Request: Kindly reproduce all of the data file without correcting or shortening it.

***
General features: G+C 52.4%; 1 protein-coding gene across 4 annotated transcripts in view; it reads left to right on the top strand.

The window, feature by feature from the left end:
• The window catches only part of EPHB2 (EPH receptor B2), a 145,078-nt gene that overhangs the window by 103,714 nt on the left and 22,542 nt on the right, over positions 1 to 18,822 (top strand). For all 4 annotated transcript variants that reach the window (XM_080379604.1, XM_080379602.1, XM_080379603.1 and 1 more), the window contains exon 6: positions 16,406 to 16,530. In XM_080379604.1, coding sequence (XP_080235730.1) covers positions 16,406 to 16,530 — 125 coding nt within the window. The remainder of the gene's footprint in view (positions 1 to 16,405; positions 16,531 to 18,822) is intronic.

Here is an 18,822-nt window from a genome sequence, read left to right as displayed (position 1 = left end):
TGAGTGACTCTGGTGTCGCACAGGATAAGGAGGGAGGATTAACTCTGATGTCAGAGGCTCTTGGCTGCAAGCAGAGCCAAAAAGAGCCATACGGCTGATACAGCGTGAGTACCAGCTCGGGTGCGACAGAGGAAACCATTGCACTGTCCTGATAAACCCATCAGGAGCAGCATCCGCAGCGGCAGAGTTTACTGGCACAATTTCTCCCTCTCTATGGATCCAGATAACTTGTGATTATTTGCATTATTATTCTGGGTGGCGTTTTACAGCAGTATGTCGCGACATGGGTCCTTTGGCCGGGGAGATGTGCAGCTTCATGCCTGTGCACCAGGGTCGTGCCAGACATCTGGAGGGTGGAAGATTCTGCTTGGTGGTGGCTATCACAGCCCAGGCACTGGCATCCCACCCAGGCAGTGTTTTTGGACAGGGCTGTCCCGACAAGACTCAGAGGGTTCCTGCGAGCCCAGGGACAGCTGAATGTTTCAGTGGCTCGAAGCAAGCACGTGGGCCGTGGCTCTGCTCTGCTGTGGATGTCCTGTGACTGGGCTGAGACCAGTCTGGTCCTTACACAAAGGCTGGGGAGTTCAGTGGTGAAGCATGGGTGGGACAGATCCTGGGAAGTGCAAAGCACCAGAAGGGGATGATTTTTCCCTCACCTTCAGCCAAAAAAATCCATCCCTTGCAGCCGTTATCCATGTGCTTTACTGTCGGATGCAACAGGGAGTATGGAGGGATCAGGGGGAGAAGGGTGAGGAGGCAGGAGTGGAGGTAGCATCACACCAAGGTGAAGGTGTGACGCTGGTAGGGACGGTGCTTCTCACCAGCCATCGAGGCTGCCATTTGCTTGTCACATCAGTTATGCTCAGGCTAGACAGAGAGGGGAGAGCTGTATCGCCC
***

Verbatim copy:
General features: G+C 52.4%; 1 protein-coding gene across 4 annotated transcripts in view; it reads left to right on the top strand.

The window, feature by feature from the left end:
• The window catches only part of EPHB2 (EPH receptor B2), a 145,078-nt gene that overhangs the window by 103,714 nt on the left and 22,542 nt on the right, over positions 1 to 18,822 (top strand). For all 4 annotated transcript variants that reach the window (XM_080379604.1, XM_080379602.1, XM_080379603.1 and 1 more), the window contains exon 6: positions 16,406 to 16,530. In XM_080379604.1, coding sequence (XP_080235730.1) covers positions 16,406 to 16,530 — 125 coding nt within the window. The remainder of the gene's footprint in view (positions 1 to 16,405; positions 16,531 to 18,822) is intronic.

Here is an 18,822-nt window from a genome sequence, read left to right as displayed (position 1 = left end):
TGAGTGACTCTGGTGTCGCACAGGATAAGGAGGGAGGATTAACTCTGATGTCAGAGGCTCTTGGCTGCAAGCAGAGCCAAAAAGAGCCATACGGCTGATACAGCGTGAGTACCAGCTCGGGTGCGACAGAGGAAACCATTGCACTGTCCTGATAAACCCATCAGGAGCAGCATCCGCAGCGGCAGAGTTTACTGGCACAATTTCTCCCTCTCTATGGATCCAGATAACTTGTGATTATTTGCATTATTATTCTGGGTGGCGTTTTACAGCAGTATGTCGCGACATGGGTCCTTTGGCCGGGGAGATGTGCAGCTTCATGCCTGTGCACCAGGGTCGTGCCAGACATCTGGAGGGTGGAAGATTCTGCTTGGTGGTGGCTATCACAGCCCAGGCACTGGCATCCCACCCAGGCAGTGTTTTTGGACAGGGCTGTCCCGACAAGACTCAGAGGGTTCCTGCGAGCCCAGGGACAGCTGAATGTTTCAGTGGCTCGAAGCAAGCACGTGGGCCGTGGCTCTGCTCTGCTGTGGATGTCCTGTGACTGGGCTGAGACCAGTCTGGTCCTTACACAAAGGCTGGGGAGTTCAGTGGTGAAGCATGGGTGGGACAGATCCTGGGAAGTGCAAAGCACCAGAAGGGGATGATTTTTCCCTCACCTTCAGCCAAAAAAATCCATCCCTTGCAGCCGTTATCCATGTGCTTTACTGTCGGATGCAACAGGGAGTATGGAGGGATCAGGGGGAGAAGGGTGAGGAGGCAGGAGTGGAGGTAGCATCACACCAAGGTGAAGGTGTGACGCTGGTAGGGACGGTGCTTCTCACCAGCCATCGAGGCTGCCATTTGCTTGTCACATCAGTTATGCTCAGGCTAGACAGAGAGGGGAGAGCTGTATCGCCC